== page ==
Velamen parallelum (Fol, 1869)
Phylum Ctenophora / Order Cestida / Family Cestidae
Cestid ctenophore, Velamen parallelum, Monterey Bay, Pacific Ocean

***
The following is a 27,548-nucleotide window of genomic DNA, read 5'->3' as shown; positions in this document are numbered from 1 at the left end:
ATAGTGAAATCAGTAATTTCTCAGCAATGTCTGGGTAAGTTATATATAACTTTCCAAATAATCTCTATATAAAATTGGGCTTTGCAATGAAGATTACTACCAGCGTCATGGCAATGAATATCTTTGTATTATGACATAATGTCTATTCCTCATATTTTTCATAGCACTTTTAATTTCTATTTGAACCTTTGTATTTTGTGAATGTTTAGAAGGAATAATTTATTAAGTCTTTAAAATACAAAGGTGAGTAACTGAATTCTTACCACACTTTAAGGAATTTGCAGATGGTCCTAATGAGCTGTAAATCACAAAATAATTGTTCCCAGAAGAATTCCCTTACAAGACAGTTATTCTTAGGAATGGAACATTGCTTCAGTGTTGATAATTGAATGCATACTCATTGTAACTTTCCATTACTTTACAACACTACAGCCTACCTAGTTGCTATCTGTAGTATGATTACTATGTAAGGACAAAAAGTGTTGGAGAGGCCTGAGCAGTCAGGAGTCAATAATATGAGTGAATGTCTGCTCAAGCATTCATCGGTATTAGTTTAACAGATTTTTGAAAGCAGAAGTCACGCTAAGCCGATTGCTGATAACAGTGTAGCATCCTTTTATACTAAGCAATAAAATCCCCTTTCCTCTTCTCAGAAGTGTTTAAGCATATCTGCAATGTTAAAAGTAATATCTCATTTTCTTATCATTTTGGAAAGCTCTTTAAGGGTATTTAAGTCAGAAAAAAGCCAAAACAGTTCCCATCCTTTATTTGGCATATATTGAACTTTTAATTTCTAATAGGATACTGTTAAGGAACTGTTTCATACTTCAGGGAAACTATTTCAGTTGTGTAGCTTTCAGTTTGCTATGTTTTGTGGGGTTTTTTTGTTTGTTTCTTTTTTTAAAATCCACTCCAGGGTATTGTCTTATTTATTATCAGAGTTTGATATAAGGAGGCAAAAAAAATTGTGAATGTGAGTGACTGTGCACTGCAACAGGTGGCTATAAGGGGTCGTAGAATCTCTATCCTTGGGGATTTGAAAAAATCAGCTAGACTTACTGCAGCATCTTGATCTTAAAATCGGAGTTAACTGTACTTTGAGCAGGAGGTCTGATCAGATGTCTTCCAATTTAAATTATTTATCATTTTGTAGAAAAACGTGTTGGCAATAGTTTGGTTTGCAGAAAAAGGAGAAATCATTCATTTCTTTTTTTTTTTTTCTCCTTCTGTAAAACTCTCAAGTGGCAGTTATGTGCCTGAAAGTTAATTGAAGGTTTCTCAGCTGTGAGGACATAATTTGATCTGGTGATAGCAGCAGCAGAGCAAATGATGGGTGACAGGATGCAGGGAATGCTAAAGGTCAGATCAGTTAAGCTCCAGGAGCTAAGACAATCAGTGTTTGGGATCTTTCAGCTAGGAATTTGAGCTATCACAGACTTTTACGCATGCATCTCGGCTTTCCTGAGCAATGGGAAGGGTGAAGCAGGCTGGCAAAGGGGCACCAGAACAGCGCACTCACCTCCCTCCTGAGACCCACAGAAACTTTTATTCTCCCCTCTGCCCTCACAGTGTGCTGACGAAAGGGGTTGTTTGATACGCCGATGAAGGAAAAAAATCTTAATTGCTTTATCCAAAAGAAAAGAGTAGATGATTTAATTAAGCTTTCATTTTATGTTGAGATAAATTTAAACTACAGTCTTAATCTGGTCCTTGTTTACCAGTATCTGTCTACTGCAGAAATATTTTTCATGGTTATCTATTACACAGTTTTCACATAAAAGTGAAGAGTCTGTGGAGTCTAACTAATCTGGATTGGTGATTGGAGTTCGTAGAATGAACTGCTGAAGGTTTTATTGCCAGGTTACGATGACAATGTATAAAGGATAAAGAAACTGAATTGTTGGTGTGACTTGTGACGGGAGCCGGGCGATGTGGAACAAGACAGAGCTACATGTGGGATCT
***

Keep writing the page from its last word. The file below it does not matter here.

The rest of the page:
At first glance, the comb jelly affinities of this ribbon-like gelatinous animal are easy to overlook. A careful look at the edge opposite the mouth, however, reveals the distinctive comb rows. The 8 rows lie in a pair of lines along the aboral edge. Four of the comb rows are very short; the other 4 extend along most of the length of the comb jelly. Cestid ctenophores have flattened bodies in the tentacular plane while greatly elongated in the pharyngeal plane. The mouth is positioned in the central area of the leading edge, from which are attached thin tentacles. While feeding, Velamen swims with this oral edge forward and the tentacles trailing behind over the rest of the body. When disturbed, it has an entirely different and vigorous escape response in which the body undulates in a snake-like fashion. The body is transparent and colorless (although may occasionally have a yellowish tint), and no more than 20 cm long. Another cestid comb jelly, the Venus’ girdle (Cestum veneris), can attain much longer lengths of up to 1.5 meters. Velamen is a cosmopolitan inhabitant of tropical and subtropical waters, and occasionally may be found in nearshore surface waters of central California. With its transparent body, even dense aggregations are easily overlooked. Despite their different appearances, cestid comb jellies are closely allied with the lobates, as evidenced by both having a larval cydippid stage with tentacles.

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